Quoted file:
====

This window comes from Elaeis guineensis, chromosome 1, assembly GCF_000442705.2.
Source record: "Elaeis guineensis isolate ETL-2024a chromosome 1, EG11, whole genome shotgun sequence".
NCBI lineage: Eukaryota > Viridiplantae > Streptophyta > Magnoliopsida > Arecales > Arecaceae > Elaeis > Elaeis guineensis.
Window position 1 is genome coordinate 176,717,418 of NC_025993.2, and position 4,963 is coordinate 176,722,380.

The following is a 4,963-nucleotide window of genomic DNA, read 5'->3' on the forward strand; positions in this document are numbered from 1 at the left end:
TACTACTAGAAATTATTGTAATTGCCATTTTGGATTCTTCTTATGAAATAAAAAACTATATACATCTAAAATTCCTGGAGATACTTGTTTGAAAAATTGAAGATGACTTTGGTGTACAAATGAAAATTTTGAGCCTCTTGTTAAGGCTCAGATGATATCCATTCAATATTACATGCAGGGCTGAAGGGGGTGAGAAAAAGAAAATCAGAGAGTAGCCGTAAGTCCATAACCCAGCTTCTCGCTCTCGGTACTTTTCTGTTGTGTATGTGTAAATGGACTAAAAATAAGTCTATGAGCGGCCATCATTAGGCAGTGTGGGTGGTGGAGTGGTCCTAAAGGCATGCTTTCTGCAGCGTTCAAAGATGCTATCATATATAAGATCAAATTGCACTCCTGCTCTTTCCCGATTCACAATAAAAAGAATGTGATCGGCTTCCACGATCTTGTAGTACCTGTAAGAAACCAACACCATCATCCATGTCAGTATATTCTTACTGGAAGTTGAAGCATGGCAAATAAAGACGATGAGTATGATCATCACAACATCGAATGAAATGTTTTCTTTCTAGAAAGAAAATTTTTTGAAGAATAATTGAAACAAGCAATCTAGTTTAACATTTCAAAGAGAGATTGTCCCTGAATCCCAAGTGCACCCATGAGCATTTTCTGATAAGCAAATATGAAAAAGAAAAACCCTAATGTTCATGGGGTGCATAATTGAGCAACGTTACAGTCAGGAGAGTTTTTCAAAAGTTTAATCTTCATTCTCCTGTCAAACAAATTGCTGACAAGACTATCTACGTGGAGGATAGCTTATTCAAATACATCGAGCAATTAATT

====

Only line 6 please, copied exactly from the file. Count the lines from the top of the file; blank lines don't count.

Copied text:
TACTACTAGAAATTATTGTAATTGCCATTTTGGATTCTTCTTATGAAATAAAAAACTATATACATCTAAAATTCCTGGAGATACTTGTTTGAAAAATTGAAGATGACTTTGGTGTACAAATGAAAATTTTGAGCCTCTTGTTAAGGCTCAGATGATATCCATTCAATATTACATGCAGGGCTGAAGGGGGTGAGAAAAAGAAAATCAGAGAGTAGCCGTAAGTCCATAACCCAGCTTCTCGCTCTCGGTACTTTTCTGTTGTGTATGTGTAAATGGACTAAAAATAAGTCTATGAGCGGCCATCATTAGGCAGTGTGGGTGGTGGAGTGGTCCTAAAGGCATGCTTTCTGCAGCGTTCAAAGATGCTATCATATATAAGATCAAATTGCACTCCTGCTCTTTCCCGATTCACAATAAAAAGAATGTGATCGGCTTCCACGATCTTGTAGTACCTGTAAGAAACCAACACCATCATCCATGTCAGTATATTCTTACTGGAAGTTGAAGCATGGCAAATAAAGACGATGAGTATGATCATCACAACATCGAATGAAATGTTTTCTTTCTAGAAAGAAAATTTTTTGAAGAATAATTGAAACAAGCAATCTAGTTTAACATTTCAAAGAGAGATTGTCCCTGAATCCCAAGTGCACCCATGAGCATTTTCTGATAAGCAAATATGAAAAAGAAAAACCCTAATGTTCATGGGGTGCATAATTGAGCAACGTTACAGTCAGGAGAGTTTTTCAAAAGTTTAATCTTCATTCTCCTGTCAAACAAATTGCTGACAAGACTATCTACGTGGAGGATAGCTTATTCAAATACATCGAGCAATTAATT